When it comes to Norse tattoos, Viking symbology is among the latest trends of the moment. Also thanks to the popular TV series Vikings, which tells the stories of the peoples of northern Europe
Rich in mystery, complex and often linked to their deities, Norse tattoos represent the concepts of protection and strength.
The Origin of Viking Symbols And Norse Tattoos
Viking tattoos, in reality, these particular tattoos can also be called Norse tattoos because they enclose all the symbology of the northern European populations during the Middle Ages.
Norse tattoos were widespread among warriors and generally recalled strength, religion, especially related to the cult of the warrior god Odin, but also the sea, the earth and fertility.
Through these Norse tattoos, which painted shoulders, arms and face, Vikings told about their life and culture, that´s why many symbols can be found in Scandinavian legends and myths, and they were often used to frighten their opponents and enemies. Over time, this symbolism has completely disappeared, especially with the spread of Christianity.
What Are The Most Common Norse Tattoos And Their Meanings?
There are several popular Norse tattoos. To each different symbol, it is possible to connect a particular meaning.
Here are the most important ones:
Runes were the writing of the populations that came from the north and each symbol has a very specific meaning. They were drawn everywhere, on shields and helmets but also on stones and trees. They are drawings with straight shapes, easy to make, it is enough to choose the one that represents us better among strength, protection, defense, fertility, joy, movement, travel…
Odin’s Triple Horn Tattoo
it is the symbol of this warrior deity and it is formed by three horns, which in the Viking culture were used for drinking, intertwined with each other. Present in every north-European legend, the Triple Horn of Odin can be drawn in a more stylized way or more elaborated and it is a symbol of protection.
Among the most famous symbols of this culture that survived even after the Viking fall, it is composed by three triangles joined together and has a double meaning. It was, in fact, used both as a tribute to the fallen in battle, symbol of commemoration towards a lost person, but also of one’s personal survival.
One of the most ancient symbols, literally means “thorn of sleep”, and it also appears in Icelandic magic. Its representation is very varied depending on the ages and origins but the meaning is the same, to make your enemies fall into a deep sleep and then win them.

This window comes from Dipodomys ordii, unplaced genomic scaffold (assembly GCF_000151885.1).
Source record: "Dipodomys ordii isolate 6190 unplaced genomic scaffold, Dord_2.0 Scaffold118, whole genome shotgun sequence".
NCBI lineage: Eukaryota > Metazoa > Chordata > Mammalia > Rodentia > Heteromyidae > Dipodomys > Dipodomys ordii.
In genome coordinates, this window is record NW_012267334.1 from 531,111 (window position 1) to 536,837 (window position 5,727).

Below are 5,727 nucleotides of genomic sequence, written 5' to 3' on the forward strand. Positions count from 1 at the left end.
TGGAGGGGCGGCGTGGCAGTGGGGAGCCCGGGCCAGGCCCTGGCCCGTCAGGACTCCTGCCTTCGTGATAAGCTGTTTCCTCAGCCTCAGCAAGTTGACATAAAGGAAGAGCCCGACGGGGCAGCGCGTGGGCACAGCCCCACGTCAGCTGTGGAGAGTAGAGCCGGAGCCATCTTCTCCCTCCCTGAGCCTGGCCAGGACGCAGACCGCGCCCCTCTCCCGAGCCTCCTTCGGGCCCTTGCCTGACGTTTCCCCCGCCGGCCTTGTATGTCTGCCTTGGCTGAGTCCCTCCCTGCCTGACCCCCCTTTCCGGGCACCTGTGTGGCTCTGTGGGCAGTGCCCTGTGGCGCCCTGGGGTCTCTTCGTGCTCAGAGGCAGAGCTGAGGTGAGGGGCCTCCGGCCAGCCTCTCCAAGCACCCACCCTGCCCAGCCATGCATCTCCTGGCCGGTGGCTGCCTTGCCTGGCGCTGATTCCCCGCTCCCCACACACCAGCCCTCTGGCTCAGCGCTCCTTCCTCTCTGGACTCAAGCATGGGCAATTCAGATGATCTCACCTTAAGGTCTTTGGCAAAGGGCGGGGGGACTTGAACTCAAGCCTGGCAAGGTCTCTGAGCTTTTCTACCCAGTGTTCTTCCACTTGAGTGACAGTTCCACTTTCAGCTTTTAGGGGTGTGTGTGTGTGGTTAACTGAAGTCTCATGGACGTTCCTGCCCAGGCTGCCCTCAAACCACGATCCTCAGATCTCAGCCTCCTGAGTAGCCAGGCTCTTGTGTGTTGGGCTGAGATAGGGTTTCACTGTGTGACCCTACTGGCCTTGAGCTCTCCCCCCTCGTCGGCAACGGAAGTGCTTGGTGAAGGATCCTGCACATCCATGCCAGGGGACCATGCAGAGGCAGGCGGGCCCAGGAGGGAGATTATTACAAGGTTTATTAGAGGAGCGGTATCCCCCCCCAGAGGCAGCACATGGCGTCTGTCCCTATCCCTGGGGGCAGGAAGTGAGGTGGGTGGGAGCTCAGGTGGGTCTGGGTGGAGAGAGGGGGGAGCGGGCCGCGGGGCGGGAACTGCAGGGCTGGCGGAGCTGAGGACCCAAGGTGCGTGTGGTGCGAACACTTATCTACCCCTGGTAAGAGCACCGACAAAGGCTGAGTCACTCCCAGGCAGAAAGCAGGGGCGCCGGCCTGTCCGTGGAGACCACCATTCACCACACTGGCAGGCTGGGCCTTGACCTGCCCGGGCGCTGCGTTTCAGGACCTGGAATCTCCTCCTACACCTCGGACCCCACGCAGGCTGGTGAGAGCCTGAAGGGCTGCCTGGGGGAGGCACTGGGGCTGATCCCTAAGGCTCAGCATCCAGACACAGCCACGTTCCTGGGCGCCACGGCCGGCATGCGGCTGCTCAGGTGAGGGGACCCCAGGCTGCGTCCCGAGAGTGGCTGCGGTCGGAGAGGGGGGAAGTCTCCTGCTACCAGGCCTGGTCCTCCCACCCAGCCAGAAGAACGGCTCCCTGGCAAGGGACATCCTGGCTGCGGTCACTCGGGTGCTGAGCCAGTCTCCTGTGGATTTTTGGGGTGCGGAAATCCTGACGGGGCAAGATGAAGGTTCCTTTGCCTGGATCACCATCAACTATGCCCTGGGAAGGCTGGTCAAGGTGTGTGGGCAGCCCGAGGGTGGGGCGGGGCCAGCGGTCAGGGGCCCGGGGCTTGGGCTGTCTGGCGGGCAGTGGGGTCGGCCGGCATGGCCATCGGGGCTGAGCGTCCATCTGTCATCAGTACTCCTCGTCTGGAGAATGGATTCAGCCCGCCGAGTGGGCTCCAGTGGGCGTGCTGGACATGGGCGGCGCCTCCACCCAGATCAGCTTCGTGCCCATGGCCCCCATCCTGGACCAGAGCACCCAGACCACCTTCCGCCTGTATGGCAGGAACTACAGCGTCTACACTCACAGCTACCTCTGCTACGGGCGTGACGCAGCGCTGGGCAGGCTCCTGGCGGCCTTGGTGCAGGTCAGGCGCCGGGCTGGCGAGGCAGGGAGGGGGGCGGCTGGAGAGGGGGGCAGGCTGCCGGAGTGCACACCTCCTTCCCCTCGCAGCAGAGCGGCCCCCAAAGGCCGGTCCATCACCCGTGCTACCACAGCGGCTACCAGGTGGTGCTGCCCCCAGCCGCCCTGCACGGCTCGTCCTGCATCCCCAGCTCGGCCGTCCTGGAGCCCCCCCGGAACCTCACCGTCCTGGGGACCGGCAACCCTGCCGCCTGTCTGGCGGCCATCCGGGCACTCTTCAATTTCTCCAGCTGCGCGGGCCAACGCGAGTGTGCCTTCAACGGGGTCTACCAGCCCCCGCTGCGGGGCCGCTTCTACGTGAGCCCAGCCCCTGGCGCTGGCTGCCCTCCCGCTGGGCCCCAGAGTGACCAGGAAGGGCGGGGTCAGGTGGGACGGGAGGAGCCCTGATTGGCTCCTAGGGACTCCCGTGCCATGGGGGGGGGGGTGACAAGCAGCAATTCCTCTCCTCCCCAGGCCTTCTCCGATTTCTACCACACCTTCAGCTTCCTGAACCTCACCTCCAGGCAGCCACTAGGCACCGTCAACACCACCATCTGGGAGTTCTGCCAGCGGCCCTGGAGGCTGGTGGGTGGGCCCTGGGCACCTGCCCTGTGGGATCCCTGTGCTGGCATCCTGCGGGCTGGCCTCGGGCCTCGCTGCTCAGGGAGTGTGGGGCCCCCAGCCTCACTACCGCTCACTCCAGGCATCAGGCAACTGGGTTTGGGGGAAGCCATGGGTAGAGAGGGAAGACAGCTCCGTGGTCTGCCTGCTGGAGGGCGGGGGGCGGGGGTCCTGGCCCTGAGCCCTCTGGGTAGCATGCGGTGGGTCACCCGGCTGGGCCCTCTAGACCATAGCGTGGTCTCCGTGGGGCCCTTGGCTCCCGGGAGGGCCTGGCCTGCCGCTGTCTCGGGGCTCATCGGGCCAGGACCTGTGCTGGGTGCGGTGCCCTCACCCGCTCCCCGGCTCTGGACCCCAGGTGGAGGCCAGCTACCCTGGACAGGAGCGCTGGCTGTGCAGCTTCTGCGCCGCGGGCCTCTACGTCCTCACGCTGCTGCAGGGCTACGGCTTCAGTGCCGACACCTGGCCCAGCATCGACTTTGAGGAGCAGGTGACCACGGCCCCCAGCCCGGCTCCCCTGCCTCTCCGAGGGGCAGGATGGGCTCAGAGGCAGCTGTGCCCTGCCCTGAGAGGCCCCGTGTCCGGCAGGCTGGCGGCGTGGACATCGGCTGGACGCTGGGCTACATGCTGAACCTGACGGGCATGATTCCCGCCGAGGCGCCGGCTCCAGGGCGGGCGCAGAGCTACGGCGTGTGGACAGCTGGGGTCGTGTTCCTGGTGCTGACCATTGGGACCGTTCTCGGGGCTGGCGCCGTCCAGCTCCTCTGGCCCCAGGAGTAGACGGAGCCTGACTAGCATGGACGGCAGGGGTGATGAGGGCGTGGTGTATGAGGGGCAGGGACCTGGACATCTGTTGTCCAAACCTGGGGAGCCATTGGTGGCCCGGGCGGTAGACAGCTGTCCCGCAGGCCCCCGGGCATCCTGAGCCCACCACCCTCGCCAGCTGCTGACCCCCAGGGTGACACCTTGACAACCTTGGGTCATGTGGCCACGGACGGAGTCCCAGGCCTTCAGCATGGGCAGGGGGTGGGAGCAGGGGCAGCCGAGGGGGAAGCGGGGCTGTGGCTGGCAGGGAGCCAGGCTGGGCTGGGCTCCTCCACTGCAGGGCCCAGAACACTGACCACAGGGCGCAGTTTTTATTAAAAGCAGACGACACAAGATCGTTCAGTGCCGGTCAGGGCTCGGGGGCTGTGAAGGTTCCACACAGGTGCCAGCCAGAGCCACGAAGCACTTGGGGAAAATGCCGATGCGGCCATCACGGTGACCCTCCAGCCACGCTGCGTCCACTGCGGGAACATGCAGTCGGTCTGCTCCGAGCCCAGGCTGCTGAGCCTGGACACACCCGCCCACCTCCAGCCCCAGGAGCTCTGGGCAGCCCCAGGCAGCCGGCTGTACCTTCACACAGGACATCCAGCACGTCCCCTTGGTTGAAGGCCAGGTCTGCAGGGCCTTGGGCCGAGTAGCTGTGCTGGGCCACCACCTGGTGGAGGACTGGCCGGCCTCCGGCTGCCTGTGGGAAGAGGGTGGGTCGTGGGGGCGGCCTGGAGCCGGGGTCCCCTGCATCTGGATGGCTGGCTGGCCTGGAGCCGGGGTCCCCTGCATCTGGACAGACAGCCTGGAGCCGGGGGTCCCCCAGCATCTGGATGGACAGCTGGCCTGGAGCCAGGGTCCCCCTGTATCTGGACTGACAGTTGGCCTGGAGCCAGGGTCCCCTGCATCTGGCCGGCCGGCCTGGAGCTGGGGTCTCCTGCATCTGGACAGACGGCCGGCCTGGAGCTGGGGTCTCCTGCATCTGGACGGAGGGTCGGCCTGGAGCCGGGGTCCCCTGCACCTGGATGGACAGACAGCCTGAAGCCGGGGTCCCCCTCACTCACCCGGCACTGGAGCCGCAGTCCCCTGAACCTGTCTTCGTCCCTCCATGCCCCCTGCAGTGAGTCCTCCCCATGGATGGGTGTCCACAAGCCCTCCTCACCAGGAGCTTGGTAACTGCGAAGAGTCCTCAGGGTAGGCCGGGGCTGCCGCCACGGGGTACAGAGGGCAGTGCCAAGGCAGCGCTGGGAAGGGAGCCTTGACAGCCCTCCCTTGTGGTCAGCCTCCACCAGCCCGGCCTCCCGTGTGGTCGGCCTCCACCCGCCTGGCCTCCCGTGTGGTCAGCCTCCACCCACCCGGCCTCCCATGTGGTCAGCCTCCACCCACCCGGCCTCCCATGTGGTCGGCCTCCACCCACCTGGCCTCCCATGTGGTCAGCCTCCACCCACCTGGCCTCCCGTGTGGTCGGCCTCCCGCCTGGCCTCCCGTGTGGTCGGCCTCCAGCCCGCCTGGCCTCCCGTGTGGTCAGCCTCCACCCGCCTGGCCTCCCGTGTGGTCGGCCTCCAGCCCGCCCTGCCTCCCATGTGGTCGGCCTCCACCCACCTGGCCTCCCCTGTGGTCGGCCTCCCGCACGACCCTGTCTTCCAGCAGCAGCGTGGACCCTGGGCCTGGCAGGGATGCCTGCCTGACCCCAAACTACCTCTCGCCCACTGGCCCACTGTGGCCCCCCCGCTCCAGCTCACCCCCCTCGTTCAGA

The Tree of Life, one of the most important symbols and meanings of the whole Northern European culture. Present in many myths, it encloses the interconnection between all things in the universe and is represented by a sacred tree that rests its roots in water. The fate of men is inextricably linked to this tree, source of life.
This bird appears in a multitude of flags and shields, as it was associated with one of the main gods of Norse culture, Odin. In Norse mythology, Odin is accompanied by two ravens: Hugin, symbolizing thought, and Munin, representing memory. These two animals have the task of informing him about everything that happens in his realm.
A raven is a dark, elegant bird that can be translated well into a tattoo. As with most animal designs, the raven can be designed in many ways to suit your personality and convey your meaning. For this reason, in recent years more and more people are choosing a raven as a tattoo. See also our article about Raven Symbolism
Of all the symbols in Norse mythology, the Mjolnir (See our selection here) also known as Thor’s hammer, is certainly one of the most historically significant and probably the best known today. For this reason, it is not only in demand as an amulet or bracelet, but also in the world of tattoos it is becoming very popular because it represents strength, power and honor.
Troll Cross Tattoo
This symbol was worn around the neck as an amulet to protect against trolls and elves, was made exclusively of metal, because it was thought that this material gave additional protection against evil forces.
Did Vikings Have Tattoos?
This is a very debated question and you may receive an enthusiastic “yes” by asking it to Viking enthusiasts because Vikings and tattoos seem to go well together, but Is there any historical evidence? Well, ask the same question to a more cautious reenactor or historian, and you may receive an answer like “maybe” or even “no.” However, the body of a Scythian chief from 500 B.C. was found in the permafrost, in Siberia, with the skin intact from the frost which caused the tattoos to be preserved and this could be the proof we were looking for.
If you are interested in Norse Mythology do not hesitate to visit our Viking Jewelry selection HERE